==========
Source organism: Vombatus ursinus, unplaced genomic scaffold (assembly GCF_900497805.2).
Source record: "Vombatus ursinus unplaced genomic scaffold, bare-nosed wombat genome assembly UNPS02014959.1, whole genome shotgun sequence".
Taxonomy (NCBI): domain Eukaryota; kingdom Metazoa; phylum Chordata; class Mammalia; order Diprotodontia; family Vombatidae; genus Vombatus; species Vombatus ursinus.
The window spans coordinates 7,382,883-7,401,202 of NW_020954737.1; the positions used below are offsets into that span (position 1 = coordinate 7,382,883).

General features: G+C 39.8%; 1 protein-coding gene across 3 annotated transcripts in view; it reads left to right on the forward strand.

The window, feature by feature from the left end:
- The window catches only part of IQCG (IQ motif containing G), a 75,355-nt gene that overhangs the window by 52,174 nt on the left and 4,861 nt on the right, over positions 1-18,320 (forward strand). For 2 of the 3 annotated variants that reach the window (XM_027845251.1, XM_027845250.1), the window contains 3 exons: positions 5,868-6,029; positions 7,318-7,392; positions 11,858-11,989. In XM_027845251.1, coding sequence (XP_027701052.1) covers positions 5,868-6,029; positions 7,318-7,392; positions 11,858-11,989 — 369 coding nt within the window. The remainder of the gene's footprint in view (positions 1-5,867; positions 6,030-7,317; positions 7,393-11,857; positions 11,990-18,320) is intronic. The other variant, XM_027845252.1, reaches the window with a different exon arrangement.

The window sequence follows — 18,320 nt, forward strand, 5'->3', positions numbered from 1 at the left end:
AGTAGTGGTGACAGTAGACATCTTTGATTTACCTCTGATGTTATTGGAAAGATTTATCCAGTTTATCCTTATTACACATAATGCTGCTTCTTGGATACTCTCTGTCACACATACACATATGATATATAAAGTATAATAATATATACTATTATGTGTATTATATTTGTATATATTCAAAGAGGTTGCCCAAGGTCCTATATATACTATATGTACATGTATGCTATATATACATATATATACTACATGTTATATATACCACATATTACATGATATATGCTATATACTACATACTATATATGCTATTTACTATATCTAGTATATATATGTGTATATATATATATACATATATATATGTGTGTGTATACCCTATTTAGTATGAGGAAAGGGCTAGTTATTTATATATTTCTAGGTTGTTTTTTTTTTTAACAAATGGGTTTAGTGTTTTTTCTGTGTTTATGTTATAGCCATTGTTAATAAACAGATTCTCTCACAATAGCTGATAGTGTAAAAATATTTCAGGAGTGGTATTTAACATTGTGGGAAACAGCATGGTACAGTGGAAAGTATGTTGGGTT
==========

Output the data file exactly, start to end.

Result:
Source organism: Vombatus ursinus, unplaced genomic scaffold (assembly GCF_900497805.2).
Source record: "Vombatus ursinus unplaced genomic scaffold, bare-nosed wombat genome assembly UNPS02014959.1, whole genome shotgun sequence".
Taxonomy (NCBI): domain Eukaryota; kingdom Metazoa; phylum Chordata; class Mammalia; order Diprotodontia; family Vombatidae; genus Vombatus; species Vombatus ursinus.
The window spans coordinates 7,382,883-7,401,202 of NW_020954737.1; the positions used below are offsets into that span (position 1 = coordinate 7,382,883).

General features: G+C 39.8%; 1 protein-coding gene across 3 annotated transcripts in view; it reads left to right on the forward strand.

The window, feature by feature from the left end:
- The window catches only part of IQCG (IQ motif containing G), a 75,355-nt gene that overhangs the window by 52,174 nt on the left and 4,861 nt on the right, over positions 1-18,320 (forward strand). For 2 of the 3 annotated variants that reach the window (XM_027845251.1, XM_027845250.1), the window contains 3 exons: positions 5,868-6,029; positions 7,318-7,392; positions 11,858-11,989. In XM_027845251.1, coding sequence (XP_027701052.1) covers positions 5,868-6,029; positions 7,318-7,392; positions 11,858-11,989 — 369 coding nt within the window. The remainder of the gene's footprint in view (positions 1-5,867; positions 6,030-7,317; positions 7,393-11,857; positions 11,990-18,320) is intronic. The other variant, XM_027845252.1, reaches the window with a different exon arrangement.

The window sequence follows — 18,320 nt, forward strand, 5'->3', positions numbered from 1 at the left end:
AGTAGTGGTGACAGTAGACATCTTTGATTTACCTCTGATGTTATTGGAAAGATTTATCCAGTTTATCCTTATTACACATAATGCTGCTTCTTGGATACTCTCTGTCACACATACACATATGATATATAAAGTATAATAATATATACTATTATGTGTATTATATTTGTATATATTCAAAGAGGTTGCCCAAGGTCCTATATATACTATATGTACATGTATGCTATATATACATATATATACTACATGTTATATATACCACATATTACATGATATATGCTATATACTACATACTATATATGCTATTTACTATATCTAGTATATATATGTGTATATATATATATACATATATATATGTGTGTGTATACCCTATTTAGTATGAGGAAAGGGCTAGTTATTTATATATTTCTAGGTTGTTTTTTTTTTTAACAAATGGGTTTAGTGTTTTTTCTGTGTTTATGTTATAGCCATTGTTAATAAACAGATTCTCTCACAATAGCTGATAGTGTAAAAATATTTCAGGAGTGGTATTTAACATTGTGGGAAACAGCATGGTACAGTGGAAAGTATGTTGGGTT